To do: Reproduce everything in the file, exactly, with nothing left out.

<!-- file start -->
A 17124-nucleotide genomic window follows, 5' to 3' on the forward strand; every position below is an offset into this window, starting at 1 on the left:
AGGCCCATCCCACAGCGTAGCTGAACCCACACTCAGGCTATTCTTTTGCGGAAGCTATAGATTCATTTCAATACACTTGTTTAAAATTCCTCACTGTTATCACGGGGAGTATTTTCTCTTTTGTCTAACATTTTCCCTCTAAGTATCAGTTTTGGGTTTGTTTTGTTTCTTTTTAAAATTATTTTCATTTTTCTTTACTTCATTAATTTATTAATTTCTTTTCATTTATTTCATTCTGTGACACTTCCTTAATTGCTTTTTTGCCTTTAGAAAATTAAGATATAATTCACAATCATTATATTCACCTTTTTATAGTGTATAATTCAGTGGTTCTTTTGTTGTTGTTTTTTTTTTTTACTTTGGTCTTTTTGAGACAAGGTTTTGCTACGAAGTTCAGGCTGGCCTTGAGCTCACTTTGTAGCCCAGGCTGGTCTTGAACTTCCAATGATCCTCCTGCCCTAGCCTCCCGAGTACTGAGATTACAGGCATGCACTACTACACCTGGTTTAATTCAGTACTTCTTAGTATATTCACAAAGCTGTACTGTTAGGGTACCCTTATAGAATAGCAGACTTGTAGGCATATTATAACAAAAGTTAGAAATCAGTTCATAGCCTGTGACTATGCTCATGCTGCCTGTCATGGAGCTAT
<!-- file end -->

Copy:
A 17124-nucleotide genomic window follows, 5' to 3' on the forward strand; every position below is an offset into this window, starting at 1 on the left:
AGGCCCATCCCACAGCGTAGCTGAACCCACACTCAGGCTATTCTTTTGCGGAAGCTATAGATTCATTTCAATACACTTGTTTAAAATTCCTCACTGTTATCACGGGGAGTATTTTCTCTTTTGTCTAACATTTTCCCTCTAAGTATCAGTTTTGGGTTTGTTTTGTTTCTTTTTAAAATTATTTTCATTTTTCTTTACTTCATTAATTTATTAATTTCTTTTCATTTATTTCATTCTGTGACACTTCCTTAATTGCTTTTTTGCCTTTAGAAAATTAAGATATAATTCACAATCATTATATTCACCTTTTTATAGTGTATAATTCAGTGGTTCTTTTGTTGTTGTTTTTTTTTTTTACTTTGGTCTTTTTGAGACAAGGTTTTGCTACGAAGTTCAGGCTGGCCTTGAGCTCACTTTGTAGCCCAGGCTGGTCTTGAACTTCCAATGATCCTCCTGCCCTAGCCTCCCGAGTACTGAGATTACAGGCATGCACTACTACACCTGGTTTAATTCAGTACTTCTTAGTATATTCACAAAGCTGTACTGTTAGGGTACCCTTATAGAATAGCAGACTTGTAGGCATATTATAACAAAAGTTAGAAATCAGTTCATAGCCTGTGACTATGCTCATGCTGCCTGTCATGGAGCTAT